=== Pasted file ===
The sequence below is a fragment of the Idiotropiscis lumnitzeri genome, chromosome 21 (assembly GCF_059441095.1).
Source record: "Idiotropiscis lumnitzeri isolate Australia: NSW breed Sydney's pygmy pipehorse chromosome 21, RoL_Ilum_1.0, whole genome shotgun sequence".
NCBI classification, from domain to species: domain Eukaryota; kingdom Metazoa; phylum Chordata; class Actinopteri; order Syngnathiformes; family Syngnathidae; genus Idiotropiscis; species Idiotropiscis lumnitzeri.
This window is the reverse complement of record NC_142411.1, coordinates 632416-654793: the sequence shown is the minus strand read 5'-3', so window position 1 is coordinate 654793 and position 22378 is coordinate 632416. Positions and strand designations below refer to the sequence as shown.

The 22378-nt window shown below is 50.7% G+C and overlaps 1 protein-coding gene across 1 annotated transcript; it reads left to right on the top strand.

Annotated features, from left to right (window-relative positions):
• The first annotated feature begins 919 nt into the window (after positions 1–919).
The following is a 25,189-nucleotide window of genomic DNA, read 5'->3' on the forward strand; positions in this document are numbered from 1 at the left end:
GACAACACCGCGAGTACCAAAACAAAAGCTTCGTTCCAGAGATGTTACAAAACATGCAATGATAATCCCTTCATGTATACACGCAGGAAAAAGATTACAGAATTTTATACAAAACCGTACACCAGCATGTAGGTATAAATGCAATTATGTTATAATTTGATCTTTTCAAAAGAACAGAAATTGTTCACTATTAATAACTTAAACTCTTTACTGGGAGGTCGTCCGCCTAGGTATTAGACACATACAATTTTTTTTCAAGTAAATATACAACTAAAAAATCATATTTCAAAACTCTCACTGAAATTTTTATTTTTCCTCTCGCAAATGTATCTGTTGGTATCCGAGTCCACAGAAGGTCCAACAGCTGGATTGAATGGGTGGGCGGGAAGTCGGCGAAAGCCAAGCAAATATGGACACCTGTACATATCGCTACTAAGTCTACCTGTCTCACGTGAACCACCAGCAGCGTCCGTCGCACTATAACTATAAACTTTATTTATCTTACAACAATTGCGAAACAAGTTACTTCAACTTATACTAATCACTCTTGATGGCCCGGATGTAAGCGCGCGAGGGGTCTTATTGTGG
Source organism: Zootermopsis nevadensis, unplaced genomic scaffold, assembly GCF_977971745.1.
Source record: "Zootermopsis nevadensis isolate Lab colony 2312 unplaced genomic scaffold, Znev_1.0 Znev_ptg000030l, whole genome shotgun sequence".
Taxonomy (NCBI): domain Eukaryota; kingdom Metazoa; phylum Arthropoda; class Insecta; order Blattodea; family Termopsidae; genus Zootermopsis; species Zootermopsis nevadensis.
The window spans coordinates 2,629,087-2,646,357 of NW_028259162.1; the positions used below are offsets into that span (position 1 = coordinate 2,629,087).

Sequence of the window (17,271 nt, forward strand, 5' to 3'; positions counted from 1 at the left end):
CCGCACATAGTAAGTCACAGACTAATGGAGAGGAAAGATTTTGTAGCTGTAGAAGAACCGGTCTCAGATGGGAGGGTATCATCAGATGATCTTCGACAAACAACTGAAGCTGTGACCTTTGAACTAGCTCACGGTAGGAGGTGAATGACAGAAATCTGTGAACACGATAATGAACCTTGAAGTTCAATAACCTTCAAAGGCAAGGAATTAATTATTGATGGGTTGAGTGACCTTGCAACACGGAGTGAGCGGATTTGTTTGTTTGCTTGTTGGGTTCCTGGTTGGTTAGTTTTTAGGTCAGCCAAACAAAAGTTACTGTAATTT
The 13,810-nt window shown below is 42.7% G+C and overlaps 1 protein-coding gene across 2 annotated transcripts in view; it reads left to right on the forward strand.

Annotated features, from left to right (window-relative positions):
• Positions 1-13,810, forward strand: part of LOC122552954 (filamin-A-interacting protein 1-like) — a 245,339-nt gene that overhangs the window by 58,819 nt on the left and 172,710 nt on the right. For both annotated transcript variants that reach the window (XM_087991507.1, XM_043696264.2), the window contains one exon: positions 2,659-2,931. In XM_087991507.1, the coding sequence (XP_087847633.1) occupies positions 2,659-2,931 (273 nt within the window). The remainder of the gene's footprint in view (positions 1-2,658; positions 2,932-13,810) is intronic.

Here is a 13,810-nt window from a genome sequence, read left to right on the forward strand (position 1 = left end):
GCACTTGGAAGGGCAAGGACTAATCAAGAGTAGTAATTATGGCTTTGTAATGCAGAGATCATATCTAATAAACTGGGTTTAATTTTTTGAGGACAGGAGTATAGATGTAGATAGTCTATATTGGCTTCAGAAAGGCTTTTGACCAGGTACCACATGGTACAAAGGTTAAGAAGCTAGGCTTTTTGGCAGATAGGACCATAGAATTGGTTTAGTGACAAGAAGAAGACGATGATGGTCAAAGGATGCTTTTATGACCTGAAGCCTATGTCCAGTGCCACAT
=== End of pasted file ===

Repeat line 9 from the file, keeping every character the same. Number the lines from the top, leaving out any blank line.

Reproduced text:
GACAACACCGCGAGTACCAAAACAAAAGCTTCGTTCCAGAGATGTTACAAAACATGCAATGATAATCCCTTCATGTATACACGCAGGAAAAAGATTACAGAATTTTATACAAAACCGTACACCAGCATGTAGGTATAAATGCAATTATGTTATAATTTGATCTTTTCAAAAGAACAGAAATTGTTCACTATTAATAACTTAAACTCTTTACTGGGAGGTCGTCCGCCTAGGTATTAGACACATACAATTTTTTTTCAAGTAAATATACAACTAAAAAATCATATTTCAAAACTCTCACTGAAATTTTTATTTTTCCTCTCGCAAATGTATCTGTTGGTATCCGAGTCCACAGAAGGTCCAACAGCTGGATTGAATGGGTGGGCGGGAAGTCGGCGAAAGCCAAGCAAATATGGACACCTGTACATATCGCTACTAAGTCTACCTGTCTCACGTGAACCACCAGCAGCGTCCGTCGCACTATAACTATAAACTTTATTTATCTTACAACAATTGCGAAACAAGTTACTTCAACTTATACTAATCACTCTTGATGGCCCGGATGTAAGCGCGCGAGGGGTCTTATTGTGG